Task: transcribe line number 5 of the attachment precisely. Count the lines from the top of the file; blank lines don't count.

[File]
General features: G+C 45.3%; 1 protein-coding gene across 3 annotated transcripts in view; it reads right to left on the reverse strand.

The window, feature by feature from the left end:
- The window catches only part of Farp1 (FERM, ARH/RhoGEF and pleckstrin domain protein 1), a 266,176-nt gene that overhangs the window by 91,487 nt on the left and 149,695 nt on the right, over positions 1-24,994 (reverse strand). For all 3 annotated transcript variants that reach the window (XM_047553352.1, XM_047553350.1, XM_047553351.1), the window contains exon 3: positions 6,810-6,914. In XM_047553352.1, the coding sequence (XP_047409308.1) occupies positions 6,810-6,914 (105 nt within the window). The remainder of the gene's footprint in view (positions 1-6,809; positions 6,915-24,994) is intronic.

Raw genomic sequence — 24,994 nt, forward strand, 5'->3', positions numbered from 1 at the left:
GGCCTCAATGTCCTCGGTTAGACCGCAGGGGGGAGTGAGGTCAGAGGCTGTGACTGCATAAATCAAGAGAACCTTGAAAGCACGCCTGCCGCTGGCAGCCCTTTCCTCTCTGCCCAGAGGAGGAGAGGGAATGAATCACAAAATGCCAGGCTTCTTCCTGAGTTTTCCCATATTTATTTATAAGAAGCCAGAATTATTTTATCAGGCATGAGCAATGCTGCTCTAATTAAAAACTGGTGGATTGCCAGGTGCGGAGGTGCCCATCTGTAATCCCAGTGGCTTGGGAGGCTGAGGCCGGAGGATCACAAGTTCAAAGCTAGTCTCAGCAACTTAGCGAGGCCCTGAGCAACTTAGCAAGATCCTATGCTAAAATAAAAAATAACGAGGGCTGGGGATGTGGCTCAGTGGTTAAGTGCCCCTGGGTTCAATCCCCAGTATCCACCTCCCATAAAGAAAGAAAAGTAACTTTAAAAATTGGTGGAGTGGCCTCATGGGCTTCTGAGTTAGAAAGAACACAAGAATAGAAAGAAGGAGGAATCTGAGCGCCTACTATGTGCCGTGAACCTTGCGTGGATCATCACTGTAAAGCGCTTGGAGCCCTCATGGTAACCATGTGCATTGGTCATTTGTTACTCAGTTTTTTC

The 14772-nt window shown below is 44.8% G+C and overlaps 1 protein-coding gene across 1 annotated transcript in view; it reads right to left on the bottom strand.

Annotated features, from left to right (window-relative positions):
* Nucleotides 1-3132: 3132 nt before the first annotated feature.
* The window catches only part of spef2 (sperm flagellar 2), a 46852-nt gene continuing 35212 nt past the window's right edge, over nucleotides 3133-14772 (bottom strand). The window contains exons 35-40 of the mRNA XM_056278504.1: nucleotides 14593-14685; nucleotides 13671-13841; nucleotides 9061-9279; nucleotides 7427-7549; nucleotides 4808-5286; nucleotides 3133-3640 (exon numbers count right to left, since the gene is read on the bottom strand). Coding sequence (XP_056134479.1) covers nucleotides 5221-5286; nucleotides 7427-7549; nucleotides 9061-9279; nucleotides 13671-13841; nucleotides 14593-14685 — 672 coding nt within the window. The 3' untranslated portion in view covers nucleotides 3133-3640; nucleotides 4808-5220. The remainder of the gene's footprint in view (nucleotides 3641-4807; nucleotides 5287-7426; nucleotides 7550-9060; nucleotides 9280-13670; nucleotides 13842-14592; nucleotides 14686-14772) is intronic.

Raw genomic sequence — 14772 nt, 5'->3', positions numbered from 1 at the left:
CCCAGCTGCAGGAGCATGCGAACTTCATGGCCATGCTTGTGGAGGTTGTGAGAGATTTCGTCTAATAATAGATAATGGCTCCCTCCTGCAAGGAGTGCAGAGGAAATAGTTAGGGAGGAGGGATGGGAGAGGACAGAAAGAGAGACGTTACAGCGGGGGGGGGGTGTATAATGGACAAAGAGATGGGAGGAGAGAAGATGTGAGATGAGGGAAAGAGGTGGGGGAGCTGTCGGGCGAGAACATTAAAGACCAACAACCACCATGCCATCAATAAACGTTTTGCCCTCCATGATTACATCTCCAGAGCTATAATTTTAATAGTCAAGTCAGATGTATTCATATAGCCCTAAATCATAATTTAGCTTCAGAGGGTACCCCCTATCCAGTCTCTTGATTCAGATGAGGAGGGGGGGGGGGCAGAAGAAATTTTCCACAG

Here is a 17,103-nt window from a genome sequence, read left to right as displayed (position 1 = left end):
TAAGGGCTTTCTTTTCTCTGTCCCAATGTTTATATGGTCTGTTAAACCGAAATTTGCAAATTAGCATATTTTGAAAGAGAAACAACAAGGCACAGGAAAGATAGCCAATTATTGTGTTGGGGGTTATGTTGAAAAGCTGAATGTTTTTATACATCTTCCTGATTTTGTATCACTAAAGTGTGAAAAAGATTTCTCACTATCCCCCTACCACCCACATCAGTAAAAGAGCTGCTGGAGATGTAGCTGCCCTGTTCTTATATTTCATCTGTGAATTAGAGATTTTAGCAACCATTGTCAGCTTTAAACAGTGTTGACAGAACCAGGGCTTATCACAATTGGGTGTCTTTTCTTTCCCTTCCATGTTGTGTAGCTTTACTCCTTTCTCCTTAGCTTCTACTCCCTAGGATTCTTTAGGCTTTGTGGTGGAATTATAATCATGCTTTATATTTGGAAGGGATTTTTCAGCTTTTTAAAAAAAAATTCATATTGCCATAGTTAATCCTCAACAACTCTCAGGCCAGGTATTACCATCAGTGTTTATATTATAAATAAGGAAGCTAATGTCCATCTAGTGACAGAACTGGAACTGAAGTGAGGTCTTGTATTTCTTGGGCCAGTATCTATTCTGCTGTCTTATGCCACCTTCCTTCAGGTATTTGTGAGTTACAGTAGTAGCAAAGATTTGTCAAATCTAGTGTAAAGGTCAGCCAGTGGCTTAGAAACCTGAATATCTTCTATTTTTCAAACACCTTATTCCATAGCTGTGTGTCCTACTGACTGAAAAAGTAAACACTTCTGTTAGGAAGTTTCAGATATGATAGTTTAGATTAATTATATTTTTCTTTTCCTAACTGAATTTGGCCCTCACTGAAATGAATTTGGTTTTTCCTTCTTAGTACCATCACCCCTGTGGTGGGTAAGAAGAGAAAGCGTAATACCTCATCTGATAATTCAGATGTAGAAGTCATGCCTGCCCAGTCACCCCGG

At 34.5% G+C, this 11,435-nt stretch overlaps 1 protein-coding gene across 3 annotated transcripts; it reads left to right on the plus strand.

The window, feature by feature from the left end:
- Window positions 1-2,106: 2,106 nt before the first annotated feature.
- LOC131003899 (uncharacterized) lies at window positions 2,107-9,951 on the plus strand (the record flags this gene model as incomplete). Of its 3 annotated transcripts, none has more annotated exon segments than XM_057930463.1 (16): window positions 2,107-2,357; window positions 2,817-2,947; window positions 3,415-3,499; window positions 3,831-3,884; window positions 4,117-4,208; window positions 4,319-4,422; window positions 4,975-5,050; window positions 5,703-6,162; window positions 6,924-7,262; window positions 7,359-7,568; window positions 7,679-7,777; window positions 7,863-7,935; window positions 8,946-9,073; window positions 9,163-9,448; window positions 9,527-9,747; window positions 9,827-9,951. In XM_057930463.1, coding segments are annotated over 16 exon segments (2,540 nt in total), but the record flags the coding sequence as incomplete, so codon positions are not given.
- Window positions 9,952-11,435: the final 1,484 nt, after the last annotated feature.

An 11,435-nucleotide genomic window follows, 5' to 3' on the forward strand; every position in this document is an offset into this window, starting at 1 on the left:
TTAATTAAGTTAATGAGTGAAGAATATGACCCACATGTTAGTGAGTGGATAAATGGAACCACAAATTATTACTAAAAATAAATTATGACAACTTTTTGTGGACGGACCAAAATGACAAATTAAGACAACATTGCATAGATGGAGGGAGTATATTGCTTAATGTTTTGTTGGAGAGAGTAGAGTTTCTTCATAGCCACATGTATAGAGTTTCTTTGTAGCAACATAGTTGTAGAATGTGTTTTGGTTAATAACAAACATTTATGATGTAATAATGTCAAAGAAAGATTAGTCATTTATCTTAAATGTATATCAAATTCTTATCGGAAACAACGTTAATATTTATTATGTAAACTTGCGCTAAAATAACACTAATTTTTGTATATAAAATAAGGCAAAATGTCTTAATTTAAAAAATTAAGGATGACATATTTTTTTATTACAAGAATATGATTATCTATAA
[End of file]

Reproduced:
GGCCTCAATGTCCTCGGTTAGACCGCAGGGGGGAGTGAGGTCAGAGGCTGTGACTGCATAAATCAAGAGAACCTTGAAAGCACGCCTGCCGCTGGCAGCCCTTTCCTCTCTGCCCAGAGGAGGAGAGGGAATGAATCACAAAATGCCAGGCTTCTTCCTGAGTTTTCCCATATTTATTTATAAGAAGCCAGAATTATTTTATCAGGCATGAGCAATGCTGCTCTAATTAAAAACTGGTGGATTGCCAGGTGCGGAGGTGCCCATCTGTAATCCCAGTGGCTTGGGAGGCTGAGGCCGGAGGATCACAAGTTCAAAGCTAGTCTCAGCAACTTAGCGAGGCCCTGAGCAACTTAGCAAGATCCTATGCTAAAATAAAAAATAACGAGGGCTGGGGATGTGGCTCAGTGGTTAAGTGCCCCTGGGTTCAATCCCCAGTATCCACCTCCCATAAAGAAAGAAAAGTAACTTTAAAAATTGGTGGAGTGGCCTCATGGGCTTCTGAGTTAGAAAGAACACAAGAATAGAAAGAAGGAGGAATCTGAGCGCCTACTATGTGCCGTGAACCTTGCGTGGATCATCACTGTAAAGCGCTTGGAGCCCTCATGGTAACCATGTGCATTGGTCATTTGTTACTCAGTTTTTTC